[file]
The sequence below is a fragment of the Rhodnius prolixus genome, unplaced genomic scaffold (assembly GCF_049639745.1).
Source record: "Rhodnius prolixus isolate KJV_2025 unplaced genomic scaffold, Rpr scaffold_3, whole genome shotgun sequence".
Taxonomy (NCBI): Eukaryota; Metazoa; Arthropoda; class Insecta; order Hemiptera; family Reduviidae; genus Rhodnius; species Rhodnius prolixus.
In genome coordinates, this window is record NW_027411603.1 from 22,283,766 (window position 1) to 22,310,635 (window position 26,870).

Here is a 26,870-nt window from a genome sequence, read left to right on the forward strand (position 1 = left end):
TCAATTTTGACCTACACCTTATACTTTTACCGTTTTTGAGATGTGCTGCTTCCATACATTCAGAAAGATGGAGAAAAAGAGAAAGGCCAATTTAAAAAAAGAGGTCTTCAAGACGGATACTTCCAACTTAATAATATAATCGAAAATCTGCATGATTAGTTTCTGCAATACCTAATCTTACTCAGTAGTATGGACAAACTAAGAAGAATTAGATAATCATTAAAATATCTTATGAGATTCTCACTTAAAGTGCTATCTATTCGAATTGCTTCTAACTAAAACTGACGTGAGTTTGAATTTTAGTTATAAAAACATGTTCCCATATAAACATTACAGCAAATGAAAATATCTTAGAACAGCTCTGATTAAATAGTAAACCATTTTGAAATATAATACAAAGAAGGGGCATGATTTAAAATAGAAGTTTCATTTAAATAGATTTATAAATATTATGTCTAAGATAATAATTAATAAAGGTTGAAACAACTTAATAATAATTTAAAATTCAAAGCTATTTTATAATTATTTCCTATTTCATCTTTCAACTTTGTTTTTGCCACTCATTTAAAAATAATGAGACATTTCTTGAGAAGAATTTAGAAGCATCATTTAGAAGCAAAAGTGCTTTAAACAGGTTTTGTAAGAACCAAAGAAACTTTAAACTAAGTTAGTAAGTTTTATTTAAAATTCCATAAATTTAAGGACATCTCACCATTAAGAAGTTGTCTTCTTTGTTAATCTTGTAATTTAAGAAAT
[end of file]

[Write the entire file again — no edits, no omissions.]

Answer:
The sequence below is a fragment of the Rhodnius prolixus genome, unplaced genomic scaffold (assembly GCF_049639745.1).
Source record: "Rhodnius prolixus isolate KJV_2025 unplaced genomic scaffold, Rpr scaffold_3, whole genome shotgun sequence".
Taxonomy (NCBI): Eukaryota; Metazoa; Arthropoda; class Insecta; order Hemiptera; family Reduviidae; genus Rhodnius; species Rhodnius prolixus.
In genome coordinates, this window is record NW_027411603.1 from 22,283,766 (window position 1) to 22,310,635 (window position 26,870).

Here is a 26,870-nt window from a genome sequence, read left to right on the forward strand (position 1 = left end):
TCAATTTTGACCTACACCTTATACTTTTACCGTTTTTGAGATGTGCTGCTTCCATACATTCAGAAAGATGGAGAAAAAGAGAAAGGCCAATTTAAAAAAAGAGGTCTTCAAGACGGATACTTCCAACTTAATAATATAATCGAAAATCTGCATGATTAGTTTCTGCAATACCTAATCTTACTCAGTAGTATGGACAAACTAAGAAGAATTAGATAATCATTAAAATATCTTATGAGATTCTCACTTAAAGTGCTATCTATTCGAATTGCTTCTAACTAAAACTGACGTGAGTTTGAATTTTAGTTATAAAAACATGTTCCCATATAAACATTACAGCAAATGAAAATATCTTAGAACAGCTCTGATTAAATAGTAAACCATTTTGAAATATAATACAAAGAAGGGGCATGATTTAAAATAGAAGTTTCATTTAAATAGATTTATAAATATTATGTCTAAGATAATAATTAATAAAGGTTGAAACAACTTAATAATAATTTAAAATTCAAAGCTATTTTATAATTATTTCCTATTTCATCTTTCAACTTTGTTTTTGCCACTCATTTAAAAATAATGAGACATTTCTTGAGAAGAATTTAGAAGCATCATTTAGAAGCAAAAGTGCTTTAAACAGGTTTTGTAAGAACCAAAGAAACTTTAAACTAAGTTAGTAAGTTTTATTTAAAATTCCATAAATTTAAGGACATCTCACCATTAAGAAGTTGTCTTCTTTGTTAATCTTGTAATTTAAGAAAT